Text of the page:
DUBAI // Hundreds of people donned branded T-shirts and baseball caps yesterday to power walk around Zabeel Park in the name of charity.
As part of an event held around the world, participants gathered in the early evening for Yalla, Walk the World to raise money for the UN World Food Programme (WFP).
"The aim of the event is to help fight hunger," said Ashraf Hamouda, the business development manager for the programme in the region. "It's donation driven but a lot of it is about awareness."
It is the second time the annual event was held in Dubai. Last year, about 1,500 people gathered to walk around Dubai Festival City mall.
There were expected to be about 5,000 people at this year's event. Figures for ticket sales were not immediately available, but there appeared to be only several hundred walkers.
Globally, some 130,000 people across 70 countries took part in the event last year. They raised enough money to pay for a year of school meals for 14,600 children in the world's poorest countries.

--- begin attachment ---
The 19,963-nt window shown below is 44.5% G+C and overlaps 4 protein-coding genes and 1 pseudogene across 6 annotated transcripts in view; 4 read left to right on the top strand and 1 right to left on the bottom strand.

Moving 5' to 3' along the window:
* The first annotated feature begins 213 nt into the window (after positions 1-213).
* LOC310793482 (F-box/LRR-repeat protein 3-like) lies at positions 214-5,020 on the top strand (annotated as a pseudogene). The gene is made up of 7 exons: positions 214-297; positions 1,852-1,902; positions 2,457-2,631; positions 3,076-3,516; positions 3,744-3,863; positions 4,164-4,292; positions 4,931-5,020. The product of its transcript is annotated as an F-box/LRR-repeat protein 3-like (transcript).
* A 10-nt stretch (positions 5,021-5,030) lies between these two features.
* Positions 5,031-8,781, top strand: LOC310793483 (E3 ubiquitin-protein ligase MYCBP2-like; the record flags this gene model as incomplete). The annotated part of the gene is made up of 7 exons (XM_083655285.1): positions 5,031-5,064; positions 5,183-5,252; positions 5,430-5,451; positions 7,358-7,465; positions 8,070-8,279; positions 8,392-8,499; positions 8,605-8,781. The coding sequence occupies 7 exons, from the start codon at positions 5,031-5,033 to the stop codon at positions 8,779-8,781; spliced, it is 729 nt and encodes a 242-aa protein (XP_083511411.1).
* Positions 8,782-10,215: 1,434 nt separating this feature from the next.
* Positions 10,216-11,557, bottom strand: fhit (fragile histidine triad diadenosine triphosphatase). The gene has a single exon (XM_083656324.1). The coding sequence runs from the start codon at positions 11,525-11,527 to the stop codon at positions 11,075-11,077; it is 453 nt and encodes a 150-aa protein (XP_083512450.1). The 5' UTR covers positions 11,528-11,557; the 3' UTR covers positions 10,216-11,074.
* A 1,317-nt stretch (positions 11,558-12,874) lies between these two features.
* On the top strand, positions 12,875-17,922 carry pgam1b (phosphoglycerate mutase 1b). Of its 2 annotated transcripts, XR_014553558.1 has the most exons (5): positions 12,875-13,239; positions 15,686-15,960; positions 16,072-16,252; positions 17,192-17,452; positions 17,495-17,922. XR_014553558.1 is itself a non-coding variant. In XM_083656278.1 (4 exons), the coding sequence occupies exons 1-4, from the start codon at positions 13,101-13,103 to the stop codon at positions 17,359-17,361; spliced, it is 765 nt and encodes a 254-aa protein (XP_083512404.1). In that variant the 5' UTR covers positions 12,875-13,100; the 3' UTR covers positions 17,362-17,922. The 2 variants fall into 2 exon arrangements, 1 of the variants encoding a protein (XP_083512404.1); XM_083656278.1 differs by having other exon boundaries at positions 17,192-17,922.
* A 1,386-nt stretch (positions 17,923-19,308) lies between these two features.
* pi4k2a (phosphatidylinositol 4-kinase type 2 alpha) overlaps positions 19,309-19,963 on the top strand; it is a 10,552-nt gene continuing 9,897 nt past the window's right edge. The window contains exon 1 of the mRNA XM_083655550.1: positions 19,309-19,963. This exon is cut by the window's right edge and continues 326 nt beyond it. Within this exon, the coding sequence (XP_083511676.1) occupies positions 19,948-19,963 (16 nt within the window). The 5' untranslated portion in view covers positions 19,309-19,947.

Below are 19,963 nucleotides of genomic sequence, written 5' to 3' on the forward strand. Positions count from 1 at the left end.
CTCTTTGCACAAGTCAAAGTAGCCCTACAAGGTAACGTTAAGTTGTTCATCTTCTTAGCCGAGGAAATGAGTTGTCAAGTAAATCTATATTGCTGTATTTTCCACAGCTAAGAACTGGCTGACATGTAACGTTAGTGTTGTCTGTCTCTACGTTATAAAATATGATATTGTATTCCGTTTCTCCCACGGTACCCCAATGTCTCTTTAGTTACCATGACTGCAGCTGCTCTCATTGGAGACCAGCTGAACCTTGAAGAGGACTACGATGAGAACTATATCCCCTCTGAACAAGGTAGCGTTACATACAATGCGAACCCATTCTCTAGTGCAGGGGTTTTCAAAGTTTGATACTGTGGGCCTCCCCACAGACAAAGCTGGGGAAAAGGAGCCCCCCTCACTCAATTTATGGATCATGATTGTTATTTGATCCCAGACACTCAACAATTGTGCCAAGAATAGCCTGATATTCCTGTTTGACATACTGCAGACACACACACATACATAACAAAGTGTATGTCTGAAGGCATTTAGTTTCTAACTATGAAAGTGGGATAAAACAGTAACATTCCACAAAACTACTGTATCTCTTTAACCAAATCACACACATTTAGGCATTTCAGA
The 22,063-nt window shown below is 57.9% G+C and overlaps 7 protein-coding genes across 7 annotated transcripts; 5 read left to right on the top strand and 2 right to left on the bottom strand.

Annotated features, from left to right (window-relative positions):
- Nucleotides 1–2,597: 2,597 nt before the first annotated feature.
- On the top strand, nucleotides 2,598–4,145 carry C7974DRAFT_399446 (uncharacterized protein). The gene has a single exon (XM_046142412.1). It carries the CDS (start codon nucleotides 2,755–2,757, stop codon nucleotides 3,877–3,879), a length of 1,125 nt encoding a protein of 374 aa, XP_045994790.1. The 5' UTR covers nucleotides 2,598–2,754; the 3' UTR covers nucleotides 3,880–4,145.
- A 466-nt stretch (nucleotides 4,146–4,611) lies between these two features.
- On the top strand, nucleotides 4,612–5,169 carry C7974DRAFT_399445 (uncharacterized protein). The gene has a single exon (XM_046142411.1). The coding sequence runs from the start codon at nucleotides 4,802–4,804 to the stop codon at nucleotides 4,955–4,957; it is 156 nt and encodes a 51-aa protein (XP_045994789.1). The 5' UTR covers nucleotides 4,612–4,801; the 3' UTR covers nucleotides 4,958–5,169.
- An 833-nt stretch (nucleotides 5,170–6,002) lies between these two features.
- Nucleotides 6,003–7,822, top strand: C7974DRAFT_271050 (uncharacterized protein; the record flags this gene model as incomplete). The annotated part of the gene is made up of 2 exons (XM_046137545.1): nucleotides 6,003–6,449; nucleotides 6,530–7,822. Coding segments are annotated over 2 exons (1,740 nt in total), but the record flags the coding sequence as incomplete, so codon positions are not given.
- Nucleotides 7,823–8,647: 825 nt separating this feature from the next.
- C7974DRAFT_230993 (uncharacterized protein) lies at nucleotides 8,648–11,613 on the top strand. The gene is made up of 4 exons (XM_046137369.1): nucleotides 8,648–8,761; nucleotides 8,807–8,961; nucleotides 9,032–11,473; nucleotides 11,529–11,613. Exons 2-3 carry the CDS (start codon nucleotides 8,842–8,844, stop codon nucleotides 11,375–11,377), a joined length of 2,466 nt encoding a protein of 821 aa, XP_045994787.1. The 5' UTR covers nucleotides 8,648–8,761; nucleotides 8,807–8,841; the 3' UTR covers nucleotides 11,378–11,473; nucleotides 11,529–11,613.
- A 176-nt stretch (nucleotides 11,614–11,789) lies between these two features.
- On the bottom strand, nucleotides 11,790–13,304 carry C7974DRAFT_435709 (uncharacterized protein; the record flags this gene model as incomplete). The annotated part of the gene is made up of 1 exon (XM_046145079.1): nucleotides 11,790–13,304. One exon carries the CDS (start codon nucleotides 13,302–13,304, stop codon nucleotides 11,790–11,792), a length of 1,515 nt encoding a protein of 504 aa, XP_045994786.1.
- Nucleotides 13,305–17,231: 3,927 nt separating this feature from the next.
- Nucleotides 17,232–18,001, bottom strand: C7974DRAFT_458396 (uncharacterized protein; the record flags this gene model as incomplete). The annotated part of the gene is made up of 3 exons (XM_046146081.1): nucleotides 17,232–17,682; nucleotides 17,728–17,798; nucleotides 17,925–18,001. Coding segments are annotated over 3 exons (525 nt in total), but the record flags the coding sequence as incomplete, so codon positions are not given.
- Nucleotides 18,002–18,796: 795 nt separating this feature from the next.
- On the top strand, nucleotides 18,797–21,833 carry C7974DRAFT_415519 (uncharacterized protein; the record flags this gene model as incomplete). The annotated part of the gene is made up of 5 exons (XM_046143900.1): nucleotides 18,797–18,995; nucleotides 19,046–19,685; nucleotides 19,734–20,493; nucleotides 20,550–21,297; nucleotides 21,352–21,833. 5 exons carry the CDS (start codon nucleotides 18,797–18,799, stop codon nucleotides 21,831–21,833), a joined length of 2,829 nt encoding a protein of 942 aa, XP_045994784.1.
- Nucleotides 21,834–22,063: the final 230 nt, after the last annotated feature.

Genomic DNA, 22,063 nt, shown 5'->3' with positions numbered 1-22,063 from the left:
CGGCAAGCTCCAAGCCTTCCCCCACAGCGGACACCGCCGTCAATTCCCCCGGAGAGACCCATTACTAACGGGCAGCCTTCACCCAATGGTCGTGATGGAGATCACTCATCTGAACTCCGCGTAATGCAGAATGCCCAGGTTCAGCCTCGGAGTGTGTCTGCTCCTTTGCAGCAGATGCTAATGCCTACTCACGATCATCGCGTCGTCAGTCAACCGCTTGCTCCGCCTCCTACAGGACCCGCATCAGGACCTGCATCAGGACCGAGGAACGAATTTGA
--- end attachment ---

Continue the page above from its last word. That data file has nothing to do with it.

The WFP is a charitable organisation focused on supplying emergency relief and improving food security.
Some of the participants in Dubai said the weather might have kept many indoors.
"It's hot but it's only a little bit of suffering compared to the suffering of kids around the world," said Nick Zorgios, 37, from Australia.
Many heard about the walk through their workplaces, on e-mails or company noticeboards.
Leandro Rosa, 27, from Brazil, has been in Dubai for only weeks and thought the walk would be a good opportunity to meet people.
"I just wanted to get out and see a new part of the city," Mr Rosa said. "It's a good event and I'm happy to do something to help."
Ticket prices were Dh50 for adults and Dh25 for children.
Mr Hamouda said money raised from last year's event was "too little to mention", but stressed it was about raising awareness.
This year's event was sponsored by Dubai Municipality, International Humanitarian City and the food company Sadia.
Mr Hamouda said the annual walk would go from strength to strength.
"Next year, though, we may do it a bit earlier in the year when it's cooler," he said.